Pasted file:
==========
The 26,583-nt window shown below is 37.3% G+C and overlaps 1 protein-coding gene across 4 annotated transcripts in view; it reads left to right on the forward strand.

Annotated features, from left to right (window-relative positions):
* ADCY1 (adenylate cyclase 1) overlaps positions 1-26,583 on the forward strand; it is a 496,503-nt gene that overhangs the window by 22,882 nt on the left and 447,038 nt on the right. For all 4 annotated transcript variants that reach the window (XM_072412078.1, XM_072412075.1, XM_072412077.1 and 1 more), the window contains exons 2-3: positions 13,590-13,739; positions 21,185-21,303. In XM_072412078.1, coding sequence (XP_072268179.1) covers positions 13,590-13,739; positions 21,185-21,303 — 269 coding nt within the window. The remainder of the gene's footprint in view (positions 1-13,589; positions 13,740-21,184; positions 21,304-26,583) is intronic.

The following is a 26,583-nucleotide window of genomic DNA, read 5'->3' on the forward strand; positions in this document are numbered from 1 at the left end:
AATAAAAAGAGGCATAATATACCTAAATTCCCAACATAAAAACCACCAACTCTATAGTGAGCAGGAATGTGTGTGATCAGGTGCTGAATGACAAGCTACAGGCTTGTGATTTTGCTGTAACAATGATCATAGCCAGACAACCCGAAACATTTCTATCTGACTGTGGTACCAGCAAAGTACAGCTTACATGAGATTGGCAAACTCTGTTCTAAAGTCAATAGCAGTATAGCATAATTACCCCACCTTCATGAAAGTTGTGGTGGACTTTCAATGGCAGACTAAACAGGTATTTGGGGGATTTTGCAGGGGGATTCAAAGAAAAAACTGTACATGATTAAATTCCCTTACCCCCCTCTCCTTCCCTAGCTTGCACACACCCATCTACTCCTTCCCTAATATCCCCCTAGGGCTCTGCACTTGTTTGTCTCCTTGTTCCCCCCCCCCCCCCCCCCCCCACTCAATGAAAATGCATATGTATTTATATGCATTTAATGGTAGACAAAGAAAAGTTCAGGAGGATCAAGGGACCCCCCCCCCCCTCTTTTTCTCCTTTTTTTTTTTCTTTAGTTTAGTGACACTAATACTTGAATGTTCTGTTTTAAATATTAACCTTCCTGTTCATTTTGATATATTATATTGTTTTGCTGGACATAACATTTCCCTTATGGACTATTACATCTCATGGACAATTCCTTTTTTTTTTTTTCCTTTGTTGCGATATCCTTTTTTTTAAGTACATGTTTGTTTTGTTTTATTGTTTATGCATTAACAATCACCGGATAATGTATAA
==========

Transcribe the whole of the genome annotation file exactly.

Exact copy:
The 26,583-nt window shown below is 37.3% G+C and overlaps 1 protein-coding gene across 4 annotated transcripts in view; it reads left to right on the forward strand.

Annotated features, from left to right (window-relative positions):
* ADCY1 (adenylate cyclase 1) overlaps positions 1-26,583 on the forward strand; it is a 496,503-nt gene that overhangs the window by 22,882 nt on the left and 447,038 nt on the right. For all 4 annotated transcript variants that reach the window (XM_072412078.1, XM_072412075.1, XM_072412077.1 and 1 more), the window contains exons 2-3: positions 13,590-13,739; positions 21,185-21,303. In XM_072412078.1, coding sequence (XP_072268179.1) covers positions 13,590-13,739; positions 21,185-21,303 — 269 coding nt within the window. The remainder of the gene's footprint in view (positions 1-13,589; positions 13,740-21,184; positions 21,304-26,583) is intronic.

The following is a 26,583-nucleotide window of genomic DNA, read 5'->3' on the forward strand; positions in this document are numbered from 1 at the left end:
AATAAAAAGAGGCATAATATACCTAAATTCCCAACATAAAAACCACCAACTCTATAGTGAGCAGGAATGTGTGTGATCAGGTGCTGAATGACAAGCTACAGGCTTGTGATTTTGCTGTAACAATGATCATAGCCAGACAACCCGAAACATTTCTATCTGACTGTGGTACCAGCAAAGTACAGCTTACATGAGATTGGCAAACTCTGTTCTAAAGTCAATAGCAGTATAGCATAATTACCCCACCTTCATGAAAGTTGTGGTGGACTTTCAATGGCAGACTAAACAGGTATTTGGGGGATTTTGCAGGGGGATTCAAAGAAAAAACTGTACATGATTAAATTCCCTTACCCCCCTCTCCTTCCCTAGCTTGCACACACCCATCTACTCCTTCCCTAATATCCCCCTAGGGCTCTGCACTTGTTTGTCTCCTTGTTCCCCCCCCCCCCCCCCCCCCCACTCAATGAAAATGCATATGTATTTATATGCATTTAATGGTAGACAAAGAAAAGTTCAGGAGGATCAAGGGACCCCCCCCCCCCTCTTTTTCTCCTTTTTTTTTTTCTTTAGTTTAGTGACACTAATACTTGAATGTTCTGTTTTAAATATTAACCTTCCTGTTCATTTTGATATATTATATTGTTTTGCTGGACATAACATTTCCCTTATGGACTATTACATCTCATGGACAATTCCTTTTTTTTTTTTTCCTTTGTTGCGATATCCTTTTTTTTAAGTACATGTTTGTTTTGTTTTATTGTTTATGCATTAACAATCACCGGATAATGTATAA